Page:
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From the FT's Lex blog



This time it looks like they mean it. The European Commission has put numbers to its plan for a financial transaction tax. The rate will 0.1 per cent on stocks and bonds, and 0.01 per cent on derivatives. The technocrats say it will get going in 2014. Good luck to them.



There is a reason why "Tobin taxes" have regularly been mooted, for four decades. In theory they can discourage speculation while promoting long-term behaviour. Such consummations are devoutly to be wished. But there is also a reason why true Tobin taxes have never happened. In practice, nobody has found a way to make them work.

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The key issue is avoidance. Unless all jurisdictions set a unified tax, Tobin taxes become an invitation for financial engineering, and a marketing tool for offshore centres.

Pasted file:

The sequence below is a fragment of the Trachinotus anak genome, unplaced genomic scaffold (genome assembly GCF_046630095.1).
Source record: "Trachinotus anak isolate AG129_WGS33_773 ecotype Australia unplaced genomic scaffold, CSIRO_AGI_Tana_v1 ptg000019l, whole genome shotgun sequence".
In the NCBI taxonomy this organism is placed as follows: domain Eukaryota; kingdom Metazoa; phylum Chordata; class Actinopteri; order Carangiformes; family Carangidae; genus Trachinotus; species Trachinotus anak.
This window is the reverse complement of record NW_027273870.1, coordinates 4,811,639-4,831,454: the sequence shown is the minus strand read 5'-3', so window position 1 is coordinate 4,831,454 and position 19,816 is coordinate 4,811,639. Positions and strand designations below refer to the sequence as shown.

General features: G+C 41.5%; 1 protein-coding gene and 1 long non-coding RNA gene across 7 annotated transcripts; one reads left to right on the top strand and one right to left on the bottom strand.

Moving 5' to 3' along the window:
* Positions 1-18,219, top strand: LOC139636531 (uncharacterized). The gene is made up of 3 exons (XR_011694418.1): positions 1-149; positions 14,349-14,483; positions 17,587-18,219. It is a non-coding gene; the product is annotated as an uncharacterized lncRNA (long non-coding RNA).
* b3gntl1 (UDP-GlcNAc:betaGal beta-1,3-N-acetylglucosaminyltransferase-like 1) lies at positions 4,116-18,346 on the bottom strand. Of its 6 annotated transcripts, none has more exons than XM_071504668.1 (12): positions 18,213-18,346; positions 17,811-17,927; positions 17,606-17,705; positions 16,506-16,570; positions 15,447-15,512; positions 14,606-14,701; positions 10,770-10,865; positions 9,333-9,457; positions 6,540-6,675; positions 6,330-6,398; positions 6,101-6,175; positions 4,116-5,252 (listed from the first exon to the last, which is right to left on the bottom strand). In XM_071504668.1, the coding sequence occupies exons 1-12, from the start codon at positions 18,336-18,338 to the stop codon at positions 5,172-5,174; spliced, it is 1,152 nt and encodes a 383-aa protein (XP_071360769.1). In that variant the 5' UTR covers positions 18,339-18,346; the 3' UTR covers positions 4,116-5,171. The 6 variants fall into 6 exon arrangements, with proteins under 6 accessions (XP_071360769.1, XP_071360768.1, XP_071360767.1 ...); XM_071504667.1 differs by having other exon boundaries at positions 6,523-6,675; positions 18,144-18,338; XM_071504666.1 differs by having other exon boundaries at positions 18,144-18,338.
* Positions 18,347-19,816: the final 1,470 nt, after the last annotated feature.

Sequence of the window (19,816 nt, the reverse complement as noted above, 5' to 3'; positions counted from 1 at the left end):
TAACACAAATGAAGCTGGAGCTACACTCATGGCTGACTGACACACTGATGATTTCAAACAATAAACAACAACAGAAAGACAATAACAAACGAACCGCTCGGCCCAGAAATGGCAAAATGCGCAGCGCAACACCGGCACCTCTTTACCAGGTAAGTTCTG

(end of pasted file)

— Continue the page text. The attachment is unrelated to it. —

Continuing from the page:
On this basis, the tax as currently proposed looks set to fail. It will tax transactions between institutions when at least one party is located in the European Union. That suggests that traders will be able to avoid it by playing games with relocation. A more promising avenue might be to levy it depending on where the assets originate. It is hard to argue that a French government bond originates in Bermuda. Such an approach, following moves on both sides of the Atlantic to level the playing field among trading venues, might even help regulators build an audit trail of where assets whizzing around the system truly originate.



The EU also needs to be clear why it is doing this. Tobin taxes are not about revenue-raising, or about delivering social justice. And the EU must accept that lower trading volumes, and hence profits and taxes of financial institutions, would be a direct consequence. But in the unlikely event that politicians avoid both populist distractions and industry lobbying, and seriously attempt to crack the problem of avoidance, they deserve to succeed.

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